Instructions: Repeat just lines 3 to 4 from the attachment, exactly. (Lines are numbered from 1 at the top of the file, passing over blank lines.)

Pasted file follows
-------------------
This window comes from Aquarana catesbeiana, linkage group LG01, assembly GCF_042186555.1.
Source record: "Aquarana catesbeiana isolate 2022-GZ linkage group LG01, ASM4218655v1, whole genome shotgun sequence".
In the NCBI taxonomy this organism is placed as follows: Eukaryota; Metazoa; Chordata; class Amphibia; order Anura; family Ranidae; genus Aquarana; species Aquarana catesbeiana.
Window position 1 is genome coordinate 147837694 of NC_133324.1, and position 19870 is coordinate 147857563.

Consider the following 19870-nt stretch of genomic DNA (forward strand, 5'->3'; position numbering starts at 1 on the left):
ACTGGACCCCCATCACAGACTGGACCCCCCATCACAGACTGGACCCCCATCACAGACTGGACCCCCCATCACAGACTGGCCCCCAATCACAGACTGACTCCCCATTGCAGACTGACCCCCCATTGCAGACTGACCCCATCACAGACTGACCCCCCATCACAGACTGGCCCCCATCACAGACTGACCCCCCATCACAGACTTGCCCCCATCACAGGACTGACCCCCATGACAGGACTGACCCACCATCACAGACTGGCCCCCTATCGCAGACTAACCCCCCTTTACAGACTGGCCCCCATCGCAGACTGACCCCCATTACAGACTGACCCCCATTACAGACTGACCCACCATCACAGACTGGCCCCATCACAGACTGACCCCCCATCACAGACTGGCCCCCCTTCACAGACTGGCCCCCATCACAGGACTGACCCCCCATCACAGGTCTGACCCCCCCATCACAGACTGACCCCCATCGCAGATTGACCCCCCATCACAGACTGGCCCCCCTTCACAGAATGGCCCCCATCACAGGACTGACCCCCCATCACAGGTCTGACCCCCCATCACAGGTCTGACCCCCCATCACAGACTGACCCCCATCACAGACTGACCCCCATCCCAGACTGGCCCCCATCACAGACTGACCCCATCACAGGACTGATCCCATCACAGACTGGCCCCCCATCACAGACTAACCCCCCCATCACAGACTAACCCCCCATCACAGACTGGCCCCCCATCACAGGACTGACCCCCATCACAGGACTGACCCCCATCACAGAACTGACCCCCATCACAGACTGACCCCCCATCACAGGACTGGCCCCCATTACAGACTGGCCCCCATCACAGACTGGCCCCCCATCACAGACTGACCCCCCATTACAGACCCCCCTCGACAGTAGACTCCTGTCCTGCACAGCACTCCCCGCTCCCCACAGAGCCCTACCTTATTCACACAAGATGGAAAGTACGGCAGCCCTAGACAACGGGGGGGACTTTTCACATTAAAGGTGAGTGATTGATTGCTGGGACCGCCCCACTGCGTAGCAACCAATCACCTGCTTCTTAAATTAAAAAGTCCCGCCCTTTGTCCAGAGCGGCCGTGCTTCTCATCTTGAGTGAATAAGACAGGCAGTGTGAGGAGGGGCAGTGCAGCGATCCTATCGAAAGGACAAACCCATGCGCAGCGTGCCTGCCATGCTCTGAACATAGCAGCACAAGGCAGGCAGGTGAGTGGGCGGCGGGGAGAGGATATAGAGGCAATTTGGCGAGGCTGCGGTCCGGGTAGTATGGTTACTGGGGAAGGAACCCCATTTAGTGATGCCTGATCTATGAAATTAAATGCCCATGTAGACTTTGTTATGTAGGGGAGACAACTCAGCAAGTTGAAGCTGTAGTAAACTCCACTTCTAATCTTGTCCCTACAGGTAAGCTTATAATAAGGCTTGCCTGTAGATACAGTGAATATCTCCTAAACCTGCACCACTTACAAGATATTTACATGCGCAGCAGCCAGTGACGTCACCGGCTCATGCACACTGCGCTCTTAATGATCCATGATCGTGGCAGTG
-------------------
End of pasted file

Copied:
In the NCBI taxonomy this organism is placed as follows: Eukaryota; Metazoa; Chordata; class Amphibia; order Anura; family Ranidae; genus Aquarana; species Aquarana catesbeiana.
Window position 1 is genome coordinate 147837694 of NC_133324.1, and position 19870 is coordinate 147857563.